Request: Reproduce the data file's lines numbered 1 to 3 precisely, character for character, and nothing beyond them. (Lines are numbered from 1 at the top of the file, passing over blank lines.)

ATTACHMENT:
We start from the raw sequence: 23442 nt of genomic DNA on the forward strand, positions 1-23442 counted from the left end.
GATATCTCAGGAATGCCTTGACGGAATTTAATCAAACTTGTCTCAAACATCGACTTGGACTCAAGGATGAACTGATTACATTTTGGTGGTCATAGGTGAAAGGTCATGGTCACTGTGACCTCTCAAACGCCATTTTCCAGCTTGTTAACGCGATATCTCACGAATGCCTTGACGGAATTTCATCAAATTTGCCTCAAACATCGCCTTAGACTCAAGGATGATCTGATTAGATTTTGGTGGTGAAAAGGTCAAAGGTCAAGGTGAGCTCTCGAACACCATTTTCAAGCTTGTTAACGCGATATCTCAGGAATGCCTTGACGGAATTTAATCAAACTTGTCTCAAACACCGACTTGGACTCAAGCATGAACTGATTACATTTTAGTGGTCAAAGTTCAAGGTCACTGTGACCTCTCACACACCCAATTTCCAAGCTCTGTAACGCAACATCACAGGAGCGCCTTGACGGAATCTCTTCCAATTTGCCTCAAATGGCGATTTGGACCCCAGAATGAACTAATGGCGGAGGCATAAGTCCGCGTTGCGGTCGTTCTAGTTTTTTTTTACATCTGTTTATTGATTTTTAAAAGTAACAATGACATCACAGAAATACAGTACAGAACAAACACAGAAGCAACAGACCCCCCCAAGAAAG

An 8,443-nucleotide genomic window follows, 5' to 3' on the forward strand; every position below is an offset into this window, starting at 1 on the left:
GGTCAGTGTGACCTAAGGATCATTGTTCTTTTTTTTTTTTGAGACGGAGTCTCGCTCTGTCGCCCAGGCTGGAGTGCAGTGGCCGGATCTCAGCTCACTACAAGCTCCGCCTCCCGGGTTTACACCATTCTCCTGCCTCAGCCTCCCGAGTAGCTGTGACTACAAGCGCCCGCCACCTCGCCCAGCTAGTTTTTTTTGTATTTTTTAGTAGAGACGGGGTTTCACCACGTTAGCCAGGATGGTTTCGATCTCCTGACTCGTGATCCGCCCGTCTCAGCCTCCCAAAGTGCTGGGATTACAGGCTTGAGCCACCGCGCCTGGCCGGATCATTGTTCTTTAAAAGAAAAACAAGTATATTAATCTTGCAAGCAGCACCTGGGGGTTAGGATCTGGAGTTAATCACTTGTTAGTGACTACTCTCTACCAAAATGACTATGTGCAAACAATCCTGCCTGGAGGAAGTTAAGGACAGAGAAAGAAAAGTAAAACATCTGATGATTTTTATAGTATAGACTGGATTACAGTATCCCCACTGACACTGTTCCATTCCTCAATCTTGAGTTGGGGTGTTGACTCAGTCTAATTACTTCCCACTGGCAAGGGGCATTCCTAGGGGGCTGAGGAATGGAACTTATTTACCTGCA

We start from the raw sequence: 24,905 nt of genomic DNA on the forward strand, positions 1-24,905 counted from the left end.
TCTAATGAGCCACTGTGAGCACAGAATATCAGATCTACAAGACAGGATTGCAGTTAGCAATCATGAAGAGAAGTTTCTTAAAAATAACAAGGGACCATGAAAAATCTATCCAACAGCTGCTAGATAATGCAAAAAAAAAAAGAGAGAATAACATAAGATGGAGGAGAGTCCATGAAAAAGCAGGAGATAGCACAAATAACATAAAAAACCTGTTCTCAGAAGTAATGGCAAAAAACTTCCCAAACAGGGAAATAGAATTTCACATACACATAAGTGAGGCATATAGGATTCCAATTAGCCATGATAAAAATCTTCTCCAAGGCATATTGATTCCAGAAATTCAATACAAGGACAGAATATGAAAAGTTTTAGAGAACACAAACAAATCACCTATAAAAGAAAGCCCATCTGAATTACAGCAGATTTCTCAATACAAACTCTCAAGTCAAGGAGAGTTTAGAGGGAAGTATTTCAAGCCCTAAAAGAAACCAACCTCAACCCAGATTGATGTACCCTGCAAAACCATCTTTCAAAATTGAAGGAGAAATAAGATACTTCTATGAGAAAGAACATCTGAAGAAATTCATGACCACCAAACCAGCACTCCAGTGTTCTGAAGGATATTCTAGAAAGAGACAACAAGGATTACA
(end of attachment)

We start from the raw sequence: 23442 nt of genomic DNA on the forward strand, positions 1-23442 counted from the left end.
GATATCTCAGGAATGCCTTGACGGAATTTAATCAAACTTGTCTCAAACATCGACTTGGACTCAAGGATGAACTGATTACATTTTGGTGGTCATAGGTGAAAGGTCATGGTCACTGTGACCTCTCAAACGCCATTTTCCAGCTTGTTAACGCGATATCTCACGAATGCCTTGACGGAATTTCATCAAATTTGCCTCAAACATCGCCTTAGACTCAAGGATGATCTGATTAGATTTTGGTGGTGAAAAGGTCAAAGGTCAAGGTGAGCTCTCGAACACCATTTTCAAGCTTGTTAACGCGATATCTCAGGAATGCCTTGACGGAATTTAATCAAACTTGTCTCAAACACCGACTTGGACTCAAGCATGAACTGATTACATTTTAGTGGTCAAAGTTCAAGGTCACTGTGACCTCTCACACACCCAATTTCCAAGCTCTGTAACGCAACATCACAGGAGCGCCTTGACGGAATCTCTTCCAATTTGCCTCAAATGGCGATTTGGACCCCAGAATGAACTAATGGCGGAGGCATAAGTCCGCGTTGCGGTCGTTCTAGTTTTTTTTTACATCTGTTTATTGATTTTTAAAAGTAACAATGACATCACAGAAATACAGTACAGAACAAACACAGAAGCAACAGACCCCCCCAAGAAAG

An 8,443-nucleotide genomic window follows, 5' to 3' on the forward strand; every position below is an offset into this window, starting at 1 on the left: